A Gordon Growth (Constant Growth) Model
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By Stock Research Pro • December 26th, 2008

The Gordon Growth Model (or Constant Growth Model) is a financial model used to determine the “intrinsic” value of a stock, based on future dividends, which are assumed to grow at a constant rate. Named after Myron J. Gordon and originally published in 1959, the model values a business as the present value of all future dividends and leverages a required rate of return that the investor could receive on similar alternative assets.

Arriving at Present Value

The Gordon Growth Model is the best known of a class of discounted dividend models and is a variation of the discounted cash flow valuation model. The Gordon approach assumes that the company pays a dividend that grows at a constant rate. It also assumes that the investor’s required rate of return for the stock is held constant and is equal to the cost of equity for that company. The model sums this discounted, infinite series of payments to the shareholder to arrive at the present value.

A Stock as a Perpetuity

Note that if the stock is never sold, then it is essentially a perpetuity to the investor and its price would equal the sum of the present value of its dividends. Because the model considers the current price of the stock to be equal to its future cash flows, then it follows that the future sale price of the stock would equal the sum of the cash flows subsequent to the sale discounted by the required rate of return.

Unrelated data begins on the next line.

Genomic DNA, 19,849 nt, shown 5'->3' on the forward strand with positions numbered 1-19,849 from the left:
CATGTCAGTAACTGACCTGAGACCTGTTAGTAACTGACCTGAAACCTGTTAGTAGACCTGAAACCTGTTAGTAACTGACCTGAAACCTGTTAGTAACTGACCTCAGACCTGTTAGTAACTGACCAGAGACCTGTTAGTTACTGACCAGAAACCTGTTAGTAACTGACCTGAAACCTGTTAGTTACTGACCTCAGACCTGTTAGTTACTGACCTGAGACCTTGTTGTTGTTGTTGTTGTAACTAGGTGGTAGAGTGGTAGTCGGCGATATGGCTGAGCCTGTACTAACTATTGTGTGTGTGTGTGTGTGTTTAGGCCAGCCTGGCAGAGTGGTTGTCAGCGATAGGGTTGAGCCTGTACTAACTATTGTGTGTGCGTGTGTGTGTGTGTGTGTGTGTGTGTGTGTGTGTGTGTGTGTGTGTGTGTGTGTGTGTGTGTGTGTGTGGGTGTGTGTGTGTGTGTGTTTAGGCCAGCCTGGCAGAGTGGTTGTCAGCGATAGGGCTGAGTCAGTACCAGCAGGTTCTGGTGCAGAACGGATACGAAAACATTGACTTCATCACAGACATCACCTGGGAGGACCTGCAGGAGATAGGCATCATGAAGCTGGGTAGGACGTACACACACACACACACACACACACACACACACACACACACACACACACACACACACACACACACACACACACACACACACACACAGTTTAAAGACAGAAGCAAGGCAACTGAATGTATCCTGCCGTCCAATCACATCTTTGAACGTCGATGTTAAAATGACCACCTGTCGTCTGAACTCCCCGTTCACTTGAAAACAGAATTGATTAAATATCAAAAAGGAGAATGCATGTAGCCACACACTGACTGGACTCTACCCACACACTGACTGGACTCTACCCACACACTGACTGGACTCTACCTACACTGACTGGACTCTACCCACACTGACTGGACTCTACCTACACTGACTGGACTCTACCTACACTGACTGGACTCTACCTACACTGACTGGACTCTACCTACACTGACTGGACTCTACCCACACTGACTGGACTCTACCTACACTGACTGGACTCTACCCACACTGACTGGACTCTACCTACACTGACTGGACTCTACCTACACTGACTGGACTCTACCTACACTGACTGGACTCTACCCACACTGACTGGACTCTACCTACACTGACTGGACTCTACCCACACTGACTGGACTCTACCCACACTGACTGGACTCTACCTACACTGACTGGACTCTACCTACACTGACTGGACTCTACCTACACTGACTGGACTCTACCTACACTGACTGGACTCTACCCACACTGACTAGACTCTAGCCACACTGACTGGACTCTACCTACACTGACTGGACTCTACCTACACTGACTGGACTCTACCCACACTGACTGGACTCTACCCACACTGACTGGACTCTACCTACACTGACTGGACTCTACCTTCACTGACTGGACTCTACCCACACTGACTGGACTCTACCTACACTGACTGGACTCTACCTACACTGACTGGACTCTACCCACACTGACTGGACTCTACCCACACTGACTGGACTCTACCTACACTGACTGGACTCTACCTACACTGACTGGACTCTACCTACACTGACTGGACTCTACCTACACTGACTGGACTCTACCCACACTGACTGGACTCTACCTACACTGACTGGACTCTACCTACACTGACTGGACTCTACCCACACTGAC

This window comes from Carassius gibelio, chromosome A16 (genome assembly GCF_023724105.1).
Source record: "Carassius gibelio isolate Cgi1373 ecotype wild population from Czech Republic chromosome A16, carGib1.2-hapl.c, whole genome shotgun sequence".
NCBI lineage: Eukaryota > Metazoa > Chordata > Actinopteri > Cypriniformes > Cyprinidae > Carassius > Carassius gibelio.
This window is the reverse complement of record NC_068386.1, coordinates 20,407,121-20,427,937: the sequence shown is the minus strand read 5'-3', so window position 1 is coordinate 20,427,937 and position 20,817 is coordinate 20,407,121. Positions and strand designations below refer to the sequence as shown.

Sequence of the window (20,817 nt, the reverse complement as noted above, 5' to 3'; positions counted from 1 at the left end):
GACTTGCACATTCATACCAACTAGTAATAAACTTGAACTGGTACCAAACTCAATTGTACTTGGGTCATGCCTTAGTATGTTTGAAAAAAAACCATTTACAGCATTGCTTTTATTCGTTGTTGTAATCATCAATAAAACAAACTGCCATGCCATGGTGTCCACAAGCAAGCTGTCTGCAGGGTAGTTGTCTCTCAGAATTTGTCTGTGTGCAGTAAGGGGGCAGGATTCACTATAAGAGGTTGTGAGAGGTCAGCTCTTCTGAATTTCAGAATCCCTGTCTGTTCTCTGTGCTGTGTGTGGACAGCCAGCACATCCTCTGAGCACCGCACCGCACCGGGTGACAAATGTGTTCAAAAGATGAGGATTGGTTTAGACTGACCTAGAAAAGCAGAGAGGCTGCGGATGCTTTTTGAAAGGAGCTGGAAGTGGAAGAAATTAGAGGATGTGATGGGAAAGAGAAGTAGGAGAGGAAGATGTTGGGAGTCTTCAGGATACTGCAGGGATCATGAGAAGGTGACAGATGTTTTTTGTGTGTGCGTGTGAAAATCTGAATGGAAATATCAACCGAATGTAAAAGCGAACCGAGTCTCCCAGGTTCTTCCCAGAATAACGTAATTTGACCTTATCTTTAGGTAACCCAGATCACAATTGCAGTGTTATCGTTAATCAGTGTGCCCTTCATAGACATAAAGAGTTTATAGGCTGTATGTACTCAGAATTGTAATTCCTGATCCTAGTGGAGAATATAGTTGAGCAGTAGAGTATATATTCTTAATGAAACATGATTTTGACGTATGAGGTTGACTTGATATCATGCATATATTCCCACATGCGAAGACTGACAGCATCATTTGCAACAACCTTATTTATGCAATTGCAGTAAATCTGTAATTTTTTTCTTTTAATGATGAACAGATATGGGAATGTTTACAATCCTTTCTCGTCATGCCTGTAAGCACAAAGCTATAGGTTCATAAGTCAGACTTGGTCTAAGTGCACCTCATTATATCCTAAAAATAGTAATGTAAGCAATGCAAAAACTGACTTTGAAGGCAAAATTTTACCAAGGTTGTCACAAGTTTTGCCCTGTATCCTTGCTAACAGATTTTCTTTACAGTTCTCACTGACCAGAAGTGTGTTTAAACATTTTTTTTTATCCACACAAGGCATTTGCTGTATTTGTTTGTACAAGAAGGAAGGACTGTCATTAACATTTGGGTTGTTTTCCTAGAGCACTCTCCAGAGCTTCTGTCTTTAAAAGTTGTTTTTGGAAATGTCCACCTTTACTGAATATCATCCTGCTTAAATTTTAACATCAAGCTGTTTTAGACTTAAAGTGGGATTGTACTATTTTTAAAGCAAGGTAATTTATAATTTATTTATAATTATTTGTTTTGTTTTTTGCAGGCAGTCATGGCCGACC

Under the Gordon Model the investor holds the stock for the sole purpose of receiving income from company operations through dividend payments. Investors (like Warren Buffet) who look at stocks as if they were buying a private business may benefit from this valuation approach.

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Downside to the Gordon Growth Model

While the Gordon Growth Model assumes that the earnings growth is constant for perpetuity, in practice this would be difficult for a company to achieve. Most analysts assume that a high growth rate can be sustained for only a limited number of years, followed by a sustainable rate of growth. The discounted cash flow model accounts for this by assigning a terminal growth rate.


The above information is educational and should not be interpreted as financial advice. For advice that is specific to your circumstances, you should consult a financial or tax advisor.

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